Preface

When the Campau Centennial committee was organized it commissioned the A. P. Johnson company to prepare a booklet giving the history of early Grand Rapids, the Civil War period and modern times, with a prophecy of future developement of the city. Compilation was left to the undersigned. The early historical portion grew to such dimensions that the plans were changed and a larger publication, devoted principally to the beginnings of community life, to the development of pioneer industry, commerce, transportation, education, civic activities and government, was decided upon. No attempt has been made to write history after 1860, except when it was necessary to trace government, education and some civic enterprises more nearly to 1926.

The intent of this publication is to give the reader an idea of how Grand Rapids grew from a wilderness and out of swamps into a modern, progressive, well-governed municipality.

The sketch of Louis Campau is probably the most complete in print. As a historical character, the founder of Grand Rapids grows more fascinating. Before all those who knew him have passed away, a comprehensive history of his life should be written. You can go nowhere in the downtown section without finding his impress. We have Campau square, Campau avenue, Louis street and three Campau additions, named for him; out South Division way is Antoine Campau park, and another Campau addition, on the site once belonging to his brother, Antoine. The Public library building is the gift of Martin A. Ryerson, whose mother was Antoine Campau's daughter.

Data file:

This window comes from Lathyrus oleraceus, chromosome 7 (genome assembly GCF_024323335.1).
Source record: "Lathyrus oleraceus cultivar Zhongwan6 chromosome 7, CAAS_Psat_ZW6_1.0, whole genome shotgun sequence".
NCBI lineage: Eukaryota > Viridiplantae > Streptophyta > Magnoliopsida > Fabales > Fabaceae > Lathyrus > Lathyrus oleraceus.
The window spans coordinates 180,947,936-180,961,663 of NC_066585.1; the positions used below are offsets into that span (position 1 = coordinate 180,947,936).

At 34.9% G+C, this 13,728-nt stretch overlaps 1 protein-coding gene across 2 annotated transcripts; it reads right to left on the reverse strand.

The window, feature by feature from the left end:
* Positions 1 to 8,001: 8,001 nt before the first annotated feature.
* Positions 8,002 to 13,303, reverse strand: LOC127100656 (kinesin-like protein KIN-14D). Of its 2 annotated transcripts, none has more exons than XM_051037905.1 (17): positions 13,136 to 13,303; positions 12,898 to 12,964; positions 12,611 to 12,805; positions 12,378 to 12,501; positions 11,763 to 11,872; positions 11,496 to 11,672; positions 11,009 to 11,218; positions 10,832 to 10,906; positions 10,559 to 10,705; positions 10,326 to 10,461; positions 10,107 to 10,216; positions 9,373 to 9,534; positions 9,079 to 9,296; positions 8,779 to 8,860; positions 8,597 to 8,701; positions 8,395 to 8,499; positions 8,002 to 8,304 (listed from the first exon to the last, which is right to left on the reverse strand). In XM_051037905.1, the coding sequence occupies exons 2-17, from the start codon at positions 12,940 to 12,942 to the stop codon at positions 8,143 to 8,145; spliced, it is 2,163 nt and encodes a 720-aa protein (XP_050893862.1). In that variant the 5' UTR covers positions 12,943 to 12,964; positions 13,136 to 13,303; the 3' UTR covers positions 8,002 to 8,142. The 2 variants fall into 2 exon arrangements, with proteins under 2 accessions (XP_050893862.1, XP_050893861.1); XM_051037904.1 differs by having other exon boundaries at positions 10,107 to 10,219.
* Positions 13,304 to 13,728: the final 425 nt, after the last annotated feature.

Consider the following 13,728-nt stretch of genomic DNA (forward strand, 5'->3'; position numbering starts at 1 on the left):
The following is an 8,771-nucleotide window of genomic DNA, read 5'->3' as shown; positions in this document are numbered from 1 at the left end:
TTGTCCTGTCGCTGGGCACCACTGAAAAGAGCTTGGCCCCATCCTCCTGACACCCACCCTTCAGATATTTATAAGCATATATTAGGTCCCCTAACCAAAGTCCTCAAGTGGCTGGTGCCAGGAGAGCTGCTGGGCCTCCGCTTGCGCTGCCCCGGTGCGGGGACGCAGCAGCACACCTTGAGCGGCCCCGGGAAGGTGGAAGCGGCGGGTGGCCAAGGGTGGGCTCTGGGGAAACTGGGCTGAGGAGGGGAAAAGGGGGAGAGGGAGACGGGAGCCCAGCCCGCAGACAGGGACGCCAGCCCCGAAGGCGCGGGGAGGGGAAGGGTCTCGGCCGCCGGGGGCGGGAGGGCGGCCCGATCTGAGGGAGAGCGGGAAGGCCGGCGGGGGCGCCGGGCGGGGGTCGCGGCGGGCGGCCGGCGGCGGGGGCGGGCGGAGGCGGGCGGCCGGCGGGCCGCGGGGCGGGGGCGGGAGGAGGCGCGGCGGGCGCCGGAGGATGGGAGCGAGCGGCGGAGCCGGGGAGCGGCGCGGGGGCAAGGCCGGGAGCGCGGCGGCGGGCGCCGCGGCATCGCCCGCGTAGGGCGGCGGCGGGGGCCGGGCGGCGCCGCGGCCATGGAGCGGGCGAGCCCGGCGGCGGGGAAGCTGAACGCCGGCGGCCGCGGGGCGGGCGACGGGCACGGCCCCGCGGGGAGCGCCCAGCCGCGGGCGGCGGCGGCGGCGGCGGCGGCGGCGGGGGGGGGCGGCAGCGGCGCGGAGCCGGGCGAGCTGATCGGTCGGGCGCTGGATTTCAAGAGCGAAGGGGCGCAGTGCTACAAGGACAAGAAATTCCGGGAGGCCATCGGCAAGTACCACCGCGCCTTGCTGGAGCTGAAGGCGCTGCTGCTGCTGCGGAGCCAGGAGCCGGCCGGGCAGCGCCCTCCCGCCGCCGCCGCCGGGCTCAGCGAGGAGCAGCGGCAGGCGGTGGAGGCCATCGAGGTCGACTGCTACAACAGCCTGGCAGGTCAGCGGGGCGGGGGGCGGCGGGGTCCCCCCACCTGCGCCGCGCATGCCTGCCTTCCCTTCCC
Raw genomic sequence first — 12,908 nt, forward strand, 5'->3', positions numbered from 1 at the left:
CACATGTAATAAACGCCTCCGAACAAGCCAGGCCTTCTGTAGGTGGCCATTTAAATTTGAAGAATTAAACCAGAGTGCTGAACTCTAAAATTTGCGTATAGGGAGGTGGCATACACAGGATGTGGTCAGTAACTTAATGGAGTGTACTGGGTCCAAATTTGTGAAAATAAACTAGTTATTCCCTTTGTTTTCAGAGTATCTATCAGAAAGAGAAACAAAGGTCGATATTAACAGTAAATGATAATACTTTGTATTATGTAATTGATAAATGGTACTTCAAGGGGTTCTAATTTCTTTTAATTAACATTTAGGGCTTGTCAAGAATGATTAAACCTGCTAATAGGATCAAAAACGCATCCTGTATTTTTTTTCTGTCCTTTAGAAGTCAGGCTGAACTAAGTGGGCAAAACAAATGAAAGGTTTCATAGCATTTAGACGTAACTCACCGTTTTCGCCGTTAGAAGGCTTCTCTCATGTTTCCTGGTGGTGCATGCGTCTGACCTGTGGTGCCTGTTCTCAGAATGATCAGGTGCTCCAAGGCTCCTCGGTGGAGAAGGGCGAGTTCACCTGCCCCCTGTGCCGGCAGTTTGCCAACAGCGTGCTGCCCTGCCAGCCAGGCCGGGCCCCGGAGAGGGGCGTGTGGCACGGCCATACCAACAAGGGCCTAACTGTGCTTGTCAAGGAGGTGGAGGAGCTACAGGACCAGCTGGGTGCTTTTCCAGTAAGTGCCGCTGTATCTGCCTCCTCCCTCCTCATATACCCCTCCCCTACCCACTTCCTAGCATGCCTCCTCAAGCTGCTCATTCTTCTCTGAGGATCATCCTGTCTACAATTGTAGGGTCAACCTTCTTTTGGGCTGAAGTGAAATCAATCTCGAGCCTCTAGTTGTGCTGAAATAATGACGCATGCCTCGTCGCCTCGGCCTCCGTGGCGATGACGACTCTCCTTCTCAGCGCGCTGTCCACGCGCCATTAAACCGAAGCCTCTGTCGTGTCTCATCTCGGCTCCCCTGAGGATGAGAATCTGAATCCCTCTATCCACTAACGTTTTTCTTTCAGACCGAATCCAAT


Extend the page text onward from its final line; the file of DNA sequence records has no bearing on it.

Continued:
The compiler has taken facts, figures and dates concerning old times and up to 1890 from Baxter's "History of the City of Grand Rapids." This is as accurate, all-inclusive and interesting a history as ever has been written about the early days of any American community. The histories of Franklin Everett, Dwight Goss, E. B. Fisher, Arthur S. White, Charles W. Garfield and others have been consulted, and credit due all historians is cheerfully given.

The pictures of early scenes are from photographs collected during many years by George E. Fitch. To him the compiler and the public are deeply indebted for his contribution to this volume. Credit is here given to Herman Van Aalderen for dates and facts obtained from transfers of property; to city, county and federal officials who, whenever requested, furnished valuable and accurate information. Also to Samuel H. Ranck and his efficient and obliging assistants at the Public library. Many other individuals aided the compiler, all without stint of time or effort.

William J. Etten
September, 1926

 


Transcriber: Ronnie Aungst
Created: 22 September 2000
 URL: http://kent.migenweb.net/etten1926/preface.html